Birding

The Importance of Stokes State Forest to Birds

Stokes State Forest is one of the best locations in Sussex County and the state of NJ to observe birds, as well as plants and wildlife. The diversity of habitats within and surrounding the park are attractive to birds, and the Kittatinny Ridge is part of a primary bird migration route within the state. These same large tracts of protected lands, that are important to birds also provide habitat for many endangered plants and animals. Because of these factors, Stokes contains sites designated as both Important Bird Areas and Natural Heritage Priority Sites.

White-Breasted Nuthatch

Important Bird Areas (IBA) are sites, identified by the National Audubon Society, that provide essential habitat for one or more bird species that are either threatened, endangered, or vulnerable due to a restricted range, restricted habitat type/biome, or high densities due to their congregatory behavior. An IBA’s significance is prioritized as either global, continental, or state. Portions of Stokes fall within the globally significant Old Mine Road IBA, as well as the Delaware Water Gap and Valley Macrosite IBA and four other state IBA’s.

Black Vulture Soaring

Natural Heritage Priority Sites (NHPS), identified by NJDEP, are sites critically important to conserve NJ’s biological diversity, with particular emphasis on rare plant species, ecological communities, and endangered species. Sussex County contains 77 NHPS sites (almost 20% of the state’s total). Most of the recommended birding sites fall within the Kittatinny Ridge Natural Heritage Priority Site, recognized by NJDEP as one of the state’s most significant natural areas, and many of these fall within Stokes State Forest.

Many of NJ’s endangered or threatened species can be found within Stokes at some time during the year. Species such as the wood turtle, timber rattlesnake, bobcat, and barred owl are permanent residents of Stokes, while others, such as the red-shouldered hawk and golden-winged warbler, migrate through the area seasonally.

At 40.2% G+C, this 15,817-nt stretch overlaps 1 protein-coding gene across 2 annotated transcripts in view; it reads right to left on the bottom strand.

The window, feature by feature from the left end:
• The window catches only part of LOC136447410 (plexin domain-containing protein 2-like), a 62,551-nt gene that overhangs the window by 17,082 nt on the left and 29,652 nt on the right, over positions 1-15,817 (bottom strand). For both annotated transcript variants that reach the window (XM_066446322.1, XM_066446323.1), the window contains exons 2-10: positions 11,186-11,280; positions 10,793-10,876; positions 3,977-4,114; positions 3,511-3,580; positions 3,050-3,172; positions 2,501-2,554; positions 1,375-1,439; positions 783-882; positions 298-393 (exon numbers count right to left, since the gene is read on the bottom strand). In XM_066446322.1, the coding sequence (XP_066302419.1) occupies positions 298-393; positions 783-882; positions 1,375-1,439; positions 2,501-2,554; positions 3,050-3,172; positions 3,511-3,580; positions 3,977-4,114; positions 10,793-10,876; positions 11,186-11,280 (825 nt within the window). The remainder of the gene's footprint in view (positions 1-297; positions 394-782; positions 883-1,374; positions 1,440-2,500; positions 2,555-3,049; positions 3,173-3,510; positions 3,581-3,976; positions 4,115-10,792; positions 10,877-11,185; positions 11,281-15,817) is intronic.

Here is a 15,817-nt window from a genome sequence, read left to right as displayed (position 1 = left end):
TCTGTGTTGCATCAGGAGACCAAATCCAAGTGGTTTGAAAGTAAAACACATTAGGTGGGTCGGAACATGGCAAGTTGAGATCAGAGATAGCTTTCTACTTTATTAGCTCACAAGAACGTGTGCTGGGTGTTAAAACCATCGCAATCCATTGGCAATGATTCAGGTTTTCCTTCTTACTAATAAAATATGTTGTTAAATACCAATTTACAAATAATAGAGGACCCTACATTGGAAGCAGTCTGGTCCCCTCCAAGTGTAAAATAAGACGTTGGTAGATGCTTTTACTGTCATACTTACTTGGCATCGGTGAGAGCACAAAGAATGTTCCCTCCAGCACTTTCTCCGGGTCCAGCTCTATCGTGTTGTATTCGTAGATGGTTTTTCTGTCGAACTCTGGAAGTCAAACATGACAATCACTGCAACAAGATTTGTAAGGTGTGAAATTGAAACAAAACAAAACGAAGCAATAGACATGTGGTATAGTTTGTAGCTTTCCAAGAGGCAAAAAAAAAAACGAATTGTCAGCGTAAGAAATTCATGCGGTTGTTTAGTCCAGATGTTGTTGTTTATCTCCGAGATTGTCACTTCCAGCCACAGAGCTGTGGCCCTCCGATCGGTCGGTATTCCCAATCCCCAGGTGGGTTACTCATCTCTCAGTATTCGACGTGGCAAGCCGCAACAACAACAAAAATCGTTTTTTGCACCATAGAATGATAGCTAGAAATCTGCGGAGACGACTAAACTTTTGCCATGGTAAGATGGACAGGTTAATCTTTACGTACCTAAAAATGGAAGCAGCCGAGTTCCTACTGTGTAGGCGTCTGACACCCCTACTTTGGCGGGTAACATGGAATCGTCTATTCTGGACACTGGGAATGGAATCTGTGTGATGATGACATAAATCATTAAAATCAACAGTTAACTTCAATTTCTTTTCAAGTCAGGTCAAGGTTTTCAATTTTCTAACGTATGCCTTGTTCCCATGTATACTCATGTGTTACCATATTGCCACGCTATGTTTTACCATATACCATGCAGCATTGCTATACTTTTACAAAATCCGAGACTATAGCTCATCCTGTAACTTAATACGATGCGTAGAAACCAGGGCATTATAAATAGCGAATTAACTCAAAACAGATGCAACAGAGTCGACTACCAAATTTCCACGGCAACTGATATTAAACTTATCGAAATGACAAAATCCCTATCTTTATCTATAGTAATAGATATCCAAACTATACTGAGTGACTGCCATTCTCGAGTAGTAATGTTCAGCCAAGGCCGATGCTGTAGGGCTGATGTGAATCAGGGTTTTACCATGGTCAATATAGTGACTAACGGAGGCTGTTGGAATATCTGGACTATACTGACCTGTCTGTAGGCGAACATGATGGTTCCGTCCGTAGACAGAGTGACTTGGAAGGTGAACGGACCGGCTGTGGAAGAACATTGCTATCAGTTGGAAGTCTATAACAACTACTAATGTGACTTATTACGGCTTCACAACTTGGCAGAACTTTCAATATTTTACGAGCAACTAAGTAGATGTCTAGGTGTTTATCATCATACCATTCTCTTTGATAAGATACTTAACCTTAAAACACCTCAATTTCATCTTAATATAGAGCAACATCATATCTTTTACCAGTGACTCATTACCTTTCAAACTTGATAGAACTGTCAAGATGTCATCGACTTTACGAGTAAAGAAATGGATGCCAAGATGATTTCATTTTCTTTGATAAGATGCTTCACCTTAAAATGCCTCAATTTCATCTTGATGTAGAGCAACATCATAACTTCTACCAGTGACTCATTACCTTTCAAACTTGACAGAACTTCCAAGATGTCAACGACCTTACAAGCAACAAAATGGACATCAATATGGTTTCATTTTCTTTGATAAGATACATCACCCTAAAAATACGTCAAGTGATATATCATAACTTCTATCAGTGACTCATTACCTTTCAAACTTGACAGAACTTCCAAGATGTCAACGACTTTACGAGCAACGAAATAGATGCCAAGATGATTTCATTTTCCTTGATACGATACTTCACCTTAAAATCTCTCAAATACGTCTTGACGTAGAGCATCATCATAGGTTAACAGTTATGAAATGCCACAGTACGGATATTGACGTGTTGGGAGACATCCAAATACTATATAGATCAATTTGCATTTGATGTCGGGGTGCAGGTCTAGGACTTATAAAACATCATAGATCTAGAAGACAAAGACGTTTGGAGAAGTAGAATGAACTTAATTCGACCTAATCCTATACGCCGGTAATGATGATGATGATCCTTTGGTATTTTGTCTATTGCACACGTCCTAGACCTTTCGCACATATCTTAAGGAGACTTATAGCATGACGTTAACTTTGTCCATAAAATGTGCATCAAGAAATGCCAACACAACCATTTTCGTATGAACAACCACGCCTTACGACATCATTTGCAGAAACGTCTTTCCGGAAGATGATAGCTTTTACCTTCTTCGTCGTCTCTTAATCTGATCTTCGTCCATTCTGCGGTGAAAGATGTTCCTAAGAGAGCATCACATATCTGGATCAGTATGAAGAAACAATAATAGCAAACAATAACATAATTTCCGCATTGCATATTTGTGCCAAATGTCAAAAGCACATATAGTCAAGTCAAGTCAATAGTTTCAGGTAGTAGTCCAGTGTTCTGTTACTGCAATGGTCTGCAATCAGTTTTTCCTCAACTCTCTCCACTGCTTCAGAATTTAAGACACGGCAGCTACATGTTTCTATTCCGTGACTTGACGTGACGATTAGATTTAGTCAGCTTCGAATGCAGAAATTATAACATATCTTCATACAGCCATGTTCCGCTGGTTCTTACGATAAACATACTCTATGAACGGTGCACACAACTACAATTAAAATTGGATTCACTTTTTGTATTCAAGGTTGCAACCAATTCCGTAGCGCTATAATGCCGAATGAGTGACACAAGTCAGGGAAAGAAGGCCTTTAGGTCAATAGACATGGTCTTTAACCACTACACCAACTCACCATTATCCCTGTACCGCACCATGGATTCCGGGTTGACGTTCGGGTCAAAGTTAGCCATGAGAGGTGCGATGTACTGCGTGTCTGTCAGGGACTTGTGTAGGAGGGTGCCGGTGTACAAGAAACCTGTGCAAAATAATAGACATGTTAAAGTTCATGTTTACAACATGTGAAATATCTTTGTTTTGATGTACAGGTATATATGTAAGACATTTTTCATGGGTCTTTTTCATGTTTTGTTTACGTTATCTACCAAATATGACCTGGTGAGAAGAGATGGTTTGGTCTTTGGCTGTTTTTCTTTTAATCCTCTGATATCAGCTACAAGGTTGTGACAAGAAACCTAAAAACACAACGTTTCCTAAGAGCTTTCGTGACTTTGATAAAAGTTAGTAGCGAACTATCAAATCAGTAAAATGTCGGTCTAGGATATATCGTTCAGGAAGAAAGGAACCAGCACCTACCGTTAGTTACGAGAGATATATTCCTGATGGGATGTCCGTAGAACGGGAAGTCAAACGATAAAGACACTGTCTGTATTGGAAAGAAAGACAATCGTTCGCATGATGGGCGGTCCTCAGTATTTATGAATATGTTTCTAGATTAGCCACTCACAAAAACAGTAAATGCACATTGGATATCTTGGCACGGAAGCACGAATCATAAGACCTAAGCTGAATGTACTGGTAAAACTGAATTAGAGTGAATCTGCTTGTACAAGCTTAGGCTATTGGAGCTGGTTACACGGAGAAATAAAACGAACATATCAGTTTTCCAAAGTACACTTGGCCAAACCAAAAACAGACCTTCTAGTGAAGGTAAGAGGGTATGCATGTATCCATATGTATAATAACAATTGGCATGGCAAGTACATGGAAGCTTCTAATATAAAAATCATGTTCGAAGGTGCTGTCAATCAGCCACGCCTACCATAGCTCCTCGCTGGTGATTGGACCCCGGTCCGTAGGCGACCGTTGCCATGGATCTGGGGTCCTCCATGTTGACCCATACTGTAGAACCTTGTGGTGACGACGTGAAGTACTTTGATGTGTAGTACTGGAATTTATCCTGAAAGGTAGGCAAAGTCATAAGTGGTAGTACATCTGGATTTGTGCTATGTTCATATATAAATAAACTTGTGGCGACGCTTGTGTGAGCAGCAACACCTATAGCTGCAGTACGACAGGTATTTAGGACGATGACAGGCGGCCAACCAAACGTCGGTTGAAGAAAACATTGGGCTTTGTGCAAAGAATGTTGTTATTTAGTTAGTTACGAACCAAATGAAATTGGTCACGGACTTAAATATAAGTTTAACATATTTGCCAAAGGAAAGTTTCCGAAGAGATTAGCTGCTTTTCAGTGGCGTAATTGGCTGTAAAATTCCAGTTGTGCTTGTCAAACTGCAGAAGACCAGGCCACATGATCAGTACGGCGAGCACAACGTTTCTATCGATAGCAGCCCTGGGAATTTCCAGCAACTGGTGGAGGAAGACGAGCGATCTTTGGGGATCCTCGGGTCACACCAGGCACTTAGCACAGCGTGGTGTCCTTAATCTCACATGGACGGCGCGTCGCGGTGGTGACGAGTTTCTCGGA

Related links and books for additional information:

Links for IBA and NHPS information:

web4.audubon.org/bird/iba/ and www.njaudubon.org/SectionIBBA/IBBASiteGuide.aspx

www.sussex.nj.us/documents/planning/naturalresources/nri-25-35.pdf

General links for bird information and hawk migration:

www.sussexcountybirdclub.org         www.njaudubon.org               www.audubon.org

www.birds.cornell.edu           www.ebird.org (post or review bird sightings)

www.avianwildlifecenter.org (bird rehabilitation and education)

www.hmana.org (hawk migration association of America)

www.birdnature.com (migration timetables by state)

Recommended field guides and books (some have electronic versions):

The Art of Bird Finding (Dunne)        Bird Finding in NJ (Boyle)

Hawks in Flight (Dunne, Sibley, & Sutton)

Peterson’s Guide to Eastern Birds and Guide to Hawk of North America

Sibley’s Field Guide to Birds of Eastern North America

(Donald & Lillian) Stokes Field Guide to Birds: Eastern Region; Field Guide to Warblers

The Crossley ID Guide           Stokes Field Guide to Bird Songs: Eastern Region

Many other field guides & field reference cards available

Contributed by Marianne Ofenloch

 

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